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Will Florida Panthers Boost Species Banking?

Erik Ness

With 93 established banks, California is the undisputed national champion of species banking. So what’s up in Florida? It’s got significant development pressure, plenty of threatened and endangered species, and a strong wetland mitigation market, yet only two species banks on the ground. That could change soon; Ecosystem Marketplace has the story.

With 93 established banks, California is the undisputed national champion of species banking. So what’s up in Florida? It’s got significant development pressure, plenty of threatened and endangered species, and a strong wetland mitigation market, yet only two species banks on the ground. That could change soon; Ecosystem Marketplace has the story.

9 January 2009 | The southwestern tip of the US state of Florida is one of the most sparsely-populated patches of America east of the Mississippi. It’s also home to about 100 or so Florida Panthers (the last surviving members of the last surviving subspecies of cougar in the eastern United States) along with the American crocodile, the wood stork, and a number of rare orchids and bromeliads – all of which are protected by the Endangered Species Act.

That should, in theory, be great news for mitigation bankers like Les Alderman, because it means anyone who wants to develop real estate containing good panther habitat must offset this environmental impact by creating or preserving habitat elsewhere – an activity that has become increasingly necessary as development spreads out from Ft. Meyers.

But matching conservation to mitigation isn’t easy, especially with panthers. An individual home site might, for example, impact an acre or two, while a larger development might cover several hundred acres, but the home range for the average panther is about 150 square miles. For an animal with such substantial territory needs, how could an acre or even a hundred acres of mitigation have any real impact?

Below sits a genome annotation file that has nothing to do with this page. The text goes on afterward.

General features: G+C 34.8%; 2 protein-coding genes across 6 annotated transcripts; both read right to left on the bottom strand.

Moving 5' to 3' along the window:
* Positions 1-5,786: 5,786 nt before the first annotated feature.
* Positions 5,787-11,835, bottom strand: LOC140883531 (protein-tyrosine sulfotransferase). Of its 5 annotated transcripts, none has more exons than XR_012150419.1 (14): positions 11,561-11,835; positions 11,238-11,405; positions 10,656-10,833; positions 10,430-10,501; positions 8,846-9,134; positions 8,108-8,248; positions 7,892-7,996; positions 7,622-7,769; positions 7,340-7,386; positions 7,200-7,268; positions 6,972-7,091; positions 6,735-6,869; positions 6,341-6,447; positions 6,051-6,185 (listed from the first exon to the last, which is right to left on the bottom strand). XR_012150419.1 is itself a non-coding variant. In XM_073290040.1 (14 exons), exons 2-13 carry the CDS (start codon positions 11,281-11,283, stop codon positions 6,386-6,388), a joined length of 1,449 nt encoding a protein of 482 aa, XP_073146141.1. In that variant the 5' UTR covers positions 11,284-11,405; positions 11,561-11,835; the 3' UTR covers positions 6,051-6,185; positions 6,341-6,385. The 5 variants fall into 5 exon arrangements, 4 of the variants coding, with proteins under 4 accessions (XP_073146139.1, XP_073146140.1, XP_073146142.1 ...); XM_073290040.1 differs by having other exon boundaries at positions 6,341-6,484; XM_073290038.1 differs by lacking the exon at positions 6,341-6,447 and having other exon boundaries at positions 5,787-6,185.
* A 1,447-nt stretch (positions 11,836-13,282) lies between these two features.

In 2003, the US Fish and Wildlife Service issued new national guidelines for species banking. At the FWS South Florida Ecological Services Office in Vero Beach, this kind of mitigation banking looked like a good opportunity for consolidating hundreds of individual mitigation projects into habitat conservation on a scale that might mean something to the panther. But the FWS couldn’t do a bank on its own; they had to create the opportunity, and then wait to see who came knocking.

Building the Panther Bank

Alderman heard of the FWS interest in fielding a panther bank proposal in 2004, while working for Earthmark, a developer of one of Florida’s first wetland mitigation banks. He found a few promising parcels, but Earthmark wasn’t ready for the venture. Partnering with his brother Jim, Alderman secured 1930 acres in Hendry County, south and east of Ft. Meyers.

“The panther requires a huge tract of land to feed itself,” says Alderman. The former ranch featured lots of cypress forest and some pine flats. A small portion had been farmed, but the working land had mostly been pasture. After securing the property, the next task was to develop a management plan — primarily restoring the historic “fire regime”, that naturally-occurring fires had been following for eons as part of the ecosystem – and, of course, keeping people out.

“Cats don’t like people,” he explains.

The Virtue of Patience

“Everything had to be vetted and re-vetted and checked up and down the line,” says Alderman. “It took an extraordinarily long period of time to just get the review through (the regional headquarters in) Atlanta.”

This despite the fact that FWS had encouraged the project from the outset.

“You’ve got to believe to follow through with it,” he says. “It’s not for every developer; it’s not for every landowner.”